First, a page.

However, in what’s probably just a weird coincidence, that same thickness means that even after watching a two-hour film in 3D, you don’t find yourself rubbing at any uncomfortable lines on your cheeks or on the bridge of your nose. Why? Because the glasses’ touchpoints are spread out over a wider area, much like the physics that govern why you don’t bleed when you poke your arm with a finger but you do bleed if you use a thumbtack. So, thickness has some drawbacks, but it also has its benefits.
In spite of this thickness, or perhaps because of it, Sony’s glasses look as stylish as possible. In fact, we had three independent people try the full 3D experience for themselves, and they were visibly impressed by how the glasses looked and felt. They certainly don’t feel flimsy, nor do they seem to be prone to breaking easily, which is good news for anyone with teens, young children or klutzes in the house. To be fair, all three of them did gawk at the price for a single pair of glasses (they’re on sale at Amazon.com for 09), but where the looks were concerned, they didn’t think twice about the fact that four of us were sitting in a dark room wearing what looked like sunglasses. For context, when we watched Friday the 13th on a standard HDTV using the red and blue glasses, jokes abounded and the lenses were poked out. Not so, this time around.
One thing we hadn’t anticipated is the specificity with which you need to hold your head when watching a 3D Blu-ray in these glasses. Although the transmitter on the 3D TV supports three angle adjustments, those alterations are strictly an up/down thing. While watching a movie wearing active shutter glasses, you can nod your head up and down and not notice any dip in quality, but if you cock your head in one direction like a confused dog, the screen will lose some of its 3D effect and gain a yellow tint. Cock your head the other direction, and the same thing happens but with a hint of blue. If you’re prone to lying down or resting your head on your arm while watching a movie, you’ll want to make sure the 3D transmitter bar is tilted at the same angle to maximize your experience. This isn’t a glasses-specific thing, but it definitely has an impact on the glasses’ performance and your overall experience.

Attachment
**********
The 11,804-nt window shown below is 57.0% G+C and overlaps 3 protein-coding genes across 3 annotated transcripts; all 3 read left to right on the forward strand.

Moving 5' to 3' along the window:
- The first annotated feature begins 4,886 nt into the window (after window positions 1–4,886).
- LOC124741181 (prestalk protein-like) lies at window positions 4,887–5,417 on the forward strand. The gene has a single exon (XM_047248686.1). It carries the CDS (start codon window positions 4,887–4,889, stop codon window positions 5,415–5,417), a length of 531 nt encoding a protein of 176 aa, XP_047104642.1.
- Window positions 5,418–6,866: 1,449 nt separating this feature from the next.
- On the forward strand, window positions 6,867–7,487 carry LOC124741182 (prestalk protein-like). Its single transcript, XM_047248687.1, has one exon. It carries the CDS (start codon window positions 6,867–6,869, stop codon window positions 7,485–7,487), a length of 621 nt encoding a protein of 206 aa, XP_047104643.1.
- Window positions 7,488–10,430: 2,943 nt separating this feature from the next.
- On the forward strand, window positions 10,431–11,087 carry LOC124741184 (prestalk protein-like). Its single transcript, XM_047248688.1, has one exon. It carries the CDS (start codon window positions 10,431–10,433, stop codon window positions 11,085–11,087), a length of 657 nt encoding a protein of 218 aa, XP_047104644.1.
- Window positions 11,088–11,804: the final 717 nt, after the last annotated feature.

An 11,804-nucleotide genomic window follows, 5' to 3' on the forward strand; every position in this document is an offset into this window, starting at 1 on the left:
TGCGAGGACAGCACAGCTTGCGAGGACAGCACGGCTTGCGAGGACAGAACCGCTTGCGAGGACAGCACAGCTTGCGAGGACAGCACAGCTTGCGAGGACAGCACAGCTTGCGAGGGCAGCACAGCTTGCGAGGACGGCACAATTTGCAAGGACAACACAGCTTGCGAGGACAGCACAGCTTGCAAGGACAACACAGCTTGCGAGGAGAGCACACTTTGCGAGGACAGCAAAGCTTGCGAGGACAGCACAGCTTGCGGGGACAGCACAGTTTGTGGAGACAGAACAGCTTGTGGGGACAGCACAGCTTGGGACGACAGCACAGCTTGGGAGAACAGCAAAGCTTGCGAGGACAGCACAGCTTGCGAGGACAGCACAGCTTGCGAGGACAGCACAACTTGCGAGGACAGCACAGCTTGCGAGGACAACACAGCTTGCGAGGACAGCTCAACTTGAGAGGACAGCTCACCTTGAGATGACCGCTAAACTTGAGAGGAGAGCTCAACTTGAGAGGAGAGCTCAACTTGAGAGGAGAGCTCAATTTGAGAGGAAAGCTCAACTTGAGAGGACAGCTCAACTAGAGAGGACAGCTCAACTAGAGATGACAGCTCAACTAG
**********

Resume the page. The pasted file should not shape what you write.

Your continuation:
The only other question remaining, really, is whether you really do need to buy a set of active shutter glasses for everyone in the room watching a 3D Blu-ray or 3D HDTV broadcast. The answer is yes, if you want everyone to experience the 3D effects. Like any 3D movie, watching a 3D Blu-ray without wearing active shutter glasses is possible but not enjoyable. The elements in the foreground, be it a character or setpiece, are less “ghosted” or “outlined” than the elements in the background, so those don’t appear too distorted when you’re not wearing glasses. They’re also not quite as dimensional as images in the background. But, when things move in and out of the foreground, or when there’s an important element in the background, you definitely need the 3D glasses to make out what’s going on. Without them, the image just appears too ghosted/distorted to watch comfortably.
But if you plan to have people over regularly to watch 3D content, ask them to pony up for their own active shutter glasses. It may sound uncouth, but it’s equally rude for them to expect you to lay down $400 to $600 for four pairs of 3D glasses. Unless there are that many people in your household, in which case you’d just prepare to pay the piper. For all those fears about becoming one of the maltshop crowd wearing red and blue glasses that don’t really work, those fears have been completely dashed. Active shutter glasses work, they’re not uncomfortable, they feel incredibly durable — and they don’t even look half bad. Not that you — or anyone else, for that matter — will be looking at anything other than the 3D TV.
— Jonas Allen